And the sex education community admits there is truth in these findings. Mary Clegg (pictured, right), chair of the British Association of Sexual Educators, confirms this. "A lot of our sex education is based on a don’t-do model," she said. "But young people are hungry for more explicit information. They’re curious and they’re hormone-driven." [...]

Pupils similarly assume that practices such as anal sex and ejaculation in women’s faces are a normal part of any sexual encounter. "The first time I had sex, I decided to go anal," one boy said. "She didn’t like that."

The researchers reported that 88 per cent of scenes in porn films show physical aggression, such as choking, gagging or spanking. This aggression is overwhelmingly directed at female performers. Nonetheless, the women always appear to enjoy the experience.

"Some guys have this perception that, if they just do it anyway, it’ll be amazing," one teenage girl said. "They just try and slip it in the other hole. It’s not really about asking any more – it’s all about doing and hoping for the best."

"You want to grab her hair and pull it back," a male interviewee added. "I mean, it’s a turn-on."

Acknowledging the difficulty of preventing access to porn, the researchers suggested that sex education lessons should therefore equip teenagers with the skills necessary to evaluate what they see.

"To be unable to critique imagery is equivalent to being illiterate in the modern world," they said. "We need to help young people to resist peer-group pressure to consume porn or to respond to partners’ requests for sex they’ve seen in porn."



Pornography is replacing sex education

A rising number of children are learning about sex from watching pornography because sex education lessons are inadequate, researchers have found.

The average age at which children first watch pornography is just 11, interviews with 140 pupils, teachers and people working in the porn industry also revealed.

Australian researchers Maree Crabbe and David Corlett said children were turning to adult films because schools were not handling the positive aspects of sex.  [...]

Mary Clegg, chair of the British Association of Sexual Educators, agreed there was a shortfall in sex education at schools.

"A lot of our sex education is based on a don’t-do model," she said.

"But young people are hungry for more explicit information. They’re curious and they’re hormone-driven."  [...]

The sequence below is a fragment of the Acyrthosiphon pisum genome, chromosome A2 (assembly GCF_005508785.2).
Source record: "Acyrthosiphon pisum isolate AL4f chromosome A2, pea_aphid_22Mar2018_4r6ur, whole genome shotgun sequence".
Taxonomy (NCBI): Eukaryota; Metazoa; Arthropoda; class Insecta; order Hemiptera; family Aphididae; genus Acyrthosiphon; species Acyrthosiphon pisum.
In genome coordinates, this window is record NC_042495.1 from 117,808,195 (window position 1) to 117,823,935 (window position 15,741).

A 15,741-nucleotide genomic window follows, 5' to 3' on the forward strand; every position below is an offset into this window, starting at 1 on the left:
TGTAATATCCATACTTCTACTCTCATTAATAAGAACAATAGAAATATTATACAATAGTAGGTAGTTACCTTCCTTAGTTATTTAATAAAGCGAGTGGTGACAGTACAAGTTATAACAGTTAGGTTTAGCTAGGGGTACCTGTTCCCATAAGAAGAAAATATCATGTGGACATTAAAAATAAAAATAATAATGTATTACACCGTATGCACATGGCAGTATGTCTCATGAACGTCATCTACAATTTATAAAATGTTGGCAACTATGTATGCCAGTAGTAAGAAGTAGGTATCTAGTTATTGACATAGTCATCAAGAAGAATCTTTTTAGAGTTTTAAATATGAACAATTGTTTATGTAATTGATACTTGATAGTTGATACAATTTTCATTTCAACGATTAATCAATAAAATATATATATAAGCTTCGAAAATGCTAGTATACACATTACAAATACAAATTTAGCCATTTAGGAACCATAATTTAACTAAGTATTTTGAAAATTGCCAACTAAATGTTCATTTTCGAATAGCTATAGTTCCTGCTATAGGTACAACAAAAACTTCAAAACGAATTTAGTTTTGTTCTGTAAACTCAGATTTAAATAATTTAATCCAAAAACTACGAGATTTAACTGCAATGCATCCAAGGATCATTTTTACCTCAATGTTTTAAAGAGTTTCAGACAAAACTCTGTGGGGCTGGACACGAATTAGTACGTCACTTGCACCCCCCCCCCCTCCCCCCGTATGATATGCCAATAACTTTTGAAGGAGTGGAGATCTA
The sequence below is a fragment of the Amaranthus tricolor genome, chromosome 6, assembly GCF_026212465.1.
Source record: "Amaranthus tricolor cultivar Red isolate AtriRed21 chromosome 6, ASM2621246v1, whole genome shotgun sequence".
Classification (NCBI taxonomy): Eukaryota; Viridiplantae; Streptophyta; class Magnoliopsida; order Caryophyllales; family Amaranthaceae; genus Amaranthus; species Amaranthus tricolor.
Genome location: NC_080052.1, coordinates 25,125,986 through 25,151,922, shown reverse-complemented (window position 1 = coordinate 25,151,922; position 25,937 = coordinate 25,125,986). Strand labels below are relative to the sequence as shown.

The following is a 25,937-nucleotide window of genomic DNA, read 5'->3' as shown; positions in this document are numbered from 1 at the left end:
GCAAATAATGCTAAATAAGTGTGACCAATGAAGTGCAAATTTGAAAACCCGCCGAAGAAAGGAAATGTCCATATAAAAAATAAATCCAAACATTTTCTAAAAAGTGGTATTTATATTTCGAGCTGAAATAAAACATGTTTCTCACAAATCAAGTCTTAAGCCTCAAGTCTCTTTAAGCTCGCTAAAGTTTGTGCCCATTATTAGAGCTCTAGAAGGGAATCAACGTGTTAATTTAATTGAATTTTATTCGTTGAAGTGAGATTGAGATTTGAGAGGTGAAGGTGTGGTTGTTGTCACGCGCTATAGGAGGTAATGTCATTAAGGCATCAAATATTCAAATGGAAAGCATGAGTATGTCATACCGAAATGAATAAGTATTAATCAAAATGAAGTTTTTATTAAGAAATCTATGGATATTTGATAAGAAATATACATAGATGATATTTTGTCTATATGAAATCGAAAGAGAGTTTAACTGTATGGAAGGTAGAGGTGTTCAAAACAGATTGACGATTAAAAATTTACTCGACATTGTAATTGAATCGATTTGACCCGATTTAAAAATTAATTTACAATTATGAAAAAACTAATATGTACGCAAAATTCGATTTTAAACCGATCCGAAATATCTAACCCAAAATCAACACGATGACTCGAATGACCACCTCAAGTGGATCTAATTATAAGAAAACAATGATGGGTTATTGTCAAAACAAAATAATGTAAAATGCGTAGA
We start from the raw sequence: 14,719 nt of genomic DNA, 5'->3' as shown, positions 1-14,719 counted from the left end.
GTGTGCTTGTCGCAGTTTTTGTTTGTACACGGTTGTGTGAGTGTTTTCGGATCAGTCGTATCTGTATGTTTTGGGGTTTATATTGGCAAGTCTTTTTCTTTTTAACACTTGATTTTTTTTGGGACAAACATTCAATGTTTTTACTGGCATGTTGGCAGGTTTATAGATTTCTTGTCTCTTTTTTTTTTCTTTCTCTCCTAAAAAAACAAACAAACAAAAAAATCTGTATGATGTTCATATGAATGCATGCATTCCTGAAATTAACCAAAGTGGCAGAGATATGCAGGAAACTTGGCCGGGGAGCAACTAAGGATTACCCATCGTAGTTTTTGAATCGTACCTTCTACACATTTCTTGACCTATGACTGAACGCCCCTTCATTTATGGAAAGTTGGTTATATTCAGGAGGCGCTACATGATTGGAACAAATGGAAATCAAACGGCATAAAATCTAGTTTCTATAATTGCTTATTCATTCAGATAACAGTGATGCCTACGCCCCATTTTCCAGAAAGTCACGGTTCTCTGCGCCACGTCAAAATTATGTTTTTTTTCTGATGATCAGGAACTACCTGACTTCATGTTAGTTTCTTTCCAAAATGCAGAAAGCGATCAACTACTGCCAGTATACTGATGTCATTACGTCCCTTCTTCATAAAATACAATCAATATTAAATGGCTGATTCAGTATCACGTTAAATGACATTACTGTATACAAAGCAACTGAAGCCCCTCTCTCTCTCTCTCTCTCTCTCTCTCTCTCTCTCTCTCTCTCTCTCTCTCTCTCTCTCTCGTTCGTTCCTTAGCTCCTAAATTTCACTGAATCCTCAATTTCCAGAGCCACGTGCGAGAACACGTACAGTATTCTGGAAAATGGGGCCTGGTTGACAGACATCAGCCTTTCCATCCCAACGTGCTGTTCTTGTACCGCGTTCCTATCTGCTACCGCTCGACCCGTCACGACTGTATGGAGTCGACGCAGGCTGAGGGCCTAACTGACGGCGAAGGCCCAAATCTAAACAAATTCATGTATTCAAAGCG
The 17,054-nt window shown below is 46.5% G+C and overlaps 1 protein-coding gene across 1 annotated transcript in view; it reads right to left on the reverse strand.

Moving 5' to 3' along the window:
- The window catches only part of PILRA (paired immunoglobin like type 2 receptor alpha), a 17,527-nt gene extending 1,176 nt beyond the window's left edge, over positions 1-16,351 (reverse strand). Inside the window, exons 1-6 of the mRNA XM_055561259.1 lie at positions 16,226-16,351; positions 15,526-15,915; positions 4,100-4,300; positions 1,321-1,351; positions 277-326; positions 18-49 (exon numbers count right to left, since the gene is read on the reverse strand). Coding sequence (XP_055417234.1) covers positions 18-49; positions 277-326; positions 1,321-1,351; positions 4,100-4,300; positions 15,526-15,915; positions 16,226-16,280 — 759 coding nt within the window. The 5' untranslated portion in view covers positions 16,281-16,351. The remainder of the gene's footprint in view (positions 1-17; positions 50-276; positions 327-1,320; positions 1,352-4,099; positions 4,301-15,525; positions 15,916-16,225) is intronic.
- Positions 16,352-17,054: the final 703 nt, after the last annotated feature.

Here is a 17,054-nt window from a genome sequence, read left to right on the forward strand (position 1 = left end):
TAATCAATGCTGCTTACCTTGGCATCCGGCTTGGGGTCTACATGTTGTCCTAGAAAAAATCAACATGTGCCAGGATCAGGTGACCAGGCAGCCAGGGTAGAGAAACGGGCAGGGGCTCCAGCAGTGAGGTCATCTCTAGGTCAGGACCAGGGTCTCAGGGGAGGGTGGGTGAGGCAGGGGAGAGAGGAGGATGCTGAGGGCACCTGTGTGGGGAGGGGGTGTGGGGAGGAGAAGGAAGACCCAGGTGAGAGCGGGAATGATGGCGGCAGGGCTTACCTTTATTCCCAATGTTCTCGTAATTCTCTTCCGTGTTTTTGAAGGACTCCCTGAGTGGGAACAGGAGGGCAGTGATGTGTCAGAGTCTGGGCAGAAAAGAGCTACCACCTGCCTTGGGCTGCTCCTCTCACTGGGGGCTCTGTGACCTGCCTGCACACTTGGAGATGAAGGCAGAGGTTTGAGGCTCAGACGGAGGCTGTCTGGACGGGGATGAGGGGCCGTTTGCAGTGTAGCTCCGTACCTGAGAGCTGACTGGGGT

Pupils also appeared to believe that sexual practices shown in porn were normal features of sexual relationships.

The researchers said pupils should be taught how to evaluate porn in sex education lessons.

"To be unable to critique imagery is equivalent to being illiterate in the modern world," they added.

"We need to help young people to resist peer-group pressure to consume porn of to respond to partners’ requests for sex they’ve seen in porn."

Earlier this week, a survey found more young people were having sex under the age of consent. Among 16 to 24-year-old women, more than a quarter had lost their virginity under the age of 16.

Diane Abbott, Labour’s Shadow Health Minister, said: “The rising numbers of girls having under-age sex is alarming. It is not a cost-free phenomenon. [...]

"Government needs to respond to spiralling under-age sex, not with pointless schemes to teach abstinence, but with better PSHE teaching in schools for both girls and boys.”


Meanwhile in the old repressive USA, NYT Magazine reports

In its breadth, depth and frank embrace of sexuality as, what Vernacchio calls, a “force for good” — even for teenagers — this sex-ed class may well be the only one of its kind in the United States. “There is abstinence-only sex education, and there’s abstinence-based sex ed,” said Leslie Kantor, vice president of education for Planned Parenthood Federation of America. “There’s almost nothing else left in public schools.”

Across the country, the approach ranges from abstinence until marriage is the only acceptable choice, contraceptives don’t work and premarital sex is physically and emotionally harmful, to abstinence is usually best, but if you must have sex, here are some ways to protect yourself from pregnancy and disease. The latter has been called “disaster prevention” education by sex educators who wish they could teach more; a dramatic example of the former comes in a video called “No Second Chances,” which has been used in abstinence-only courses. In it, a student asks a school nurse, “What if I want to have sex before I get married?” To which the nurse replies, “Well, I guess you’ll just have to be prepared to die.”   [...]

Two boys who told me they’d been masturbating to Internet porn since middle school said they found themselves disoriented at the real-life encounters they had with girls, but Vernacchio helped them grasp the disjuncture. Pornography “gives boys the impression that the girl is there to do any position you want, or to please you, or to, you know, role-play to your liking,” one of them said. “But yesterday, when Mr. V. said there is no romanticism or intimacy in porn, porn is strictly sexual — I’d never thought about that.” [...]